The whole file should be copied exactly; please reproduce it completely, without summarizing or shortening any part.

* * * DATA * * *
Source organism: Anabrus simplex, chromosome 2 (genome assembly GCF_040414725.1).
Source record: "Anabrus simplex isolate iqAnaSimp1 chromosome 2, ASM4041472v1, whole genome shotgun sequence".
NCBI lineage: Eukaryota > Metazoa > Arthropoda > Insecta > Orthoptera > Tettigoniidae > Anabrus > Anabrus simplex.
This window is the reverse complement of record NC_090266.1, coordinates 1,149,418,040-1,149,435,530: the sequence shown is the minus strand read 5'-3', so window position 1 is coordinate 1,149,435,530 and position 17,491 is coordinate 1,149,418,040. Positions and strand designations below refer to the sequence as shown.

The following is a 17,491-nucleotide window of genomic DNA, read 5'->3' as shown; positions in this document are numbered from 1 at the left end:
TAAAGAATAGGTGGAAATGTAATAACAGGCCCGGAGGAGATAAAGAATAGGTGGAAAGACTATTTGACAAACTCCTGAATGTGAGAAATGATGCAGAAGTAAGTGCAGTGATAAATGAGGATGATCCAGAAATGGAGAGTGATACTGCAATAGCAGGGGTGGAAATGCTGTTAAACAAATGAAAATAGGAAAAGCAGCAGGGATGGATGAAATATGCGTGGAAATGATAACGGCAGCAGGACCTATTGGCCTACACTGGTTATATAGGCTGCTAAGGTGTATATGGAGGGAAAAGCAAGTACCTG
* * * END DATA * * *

Source organism: Anabrus simplex, chromosome 2 (genome assembly GCF_040414725.1).
Source record: "Anabrus simplex isolate iqAnaSimp1 chromosome 2, ASM4041472v1, whole genome shotgun sequence".
NCBI lineage: Eukaryota > Metazoa > Arthropoda > Insecta > Orthoptera > Tettigoniidae > Anabrus > Anabrus simplex.
This window is the reverse complement of record NC_090266.1, coordinates 1,149,418,040-1,149,435,530: the sequence shown is the minus strand read 5'-3', so window position 1 is coordinate 1,149,435,530 and position 17,491 is coordinate 1,149,418,040. Positions and strand designations below refer to the sequence as shown.

The following is a 17,491-nucleotide window of genomic DNA, read 5'->3' as shown; positions in this document are numbered from 1 at the left end:
TAAAGAATAGGTGGAAATGTAATAACAGGCCCGGAGGAGATAAAGAATAGGTGGAAAGACTATTTGACAAACTCCTGAATGTGAGAAATGATGCAGAAGTAAGTGCAGTGATAAATGAGGATGATCCAGAAATGGAGAGTGATACTGCAATAGCAGGGGTGGAAATGCTGTTAAACAAATGAAAATAGGAAAAGCAGCAGGGATGGATGAAATATGCGTGGAAATGATAACGGCAGCAGGACCTATTGGCCTACACTGGTTATATAGGCTGCTAAGGTGTATATGGAGGGAAAAGCAAGTACCTG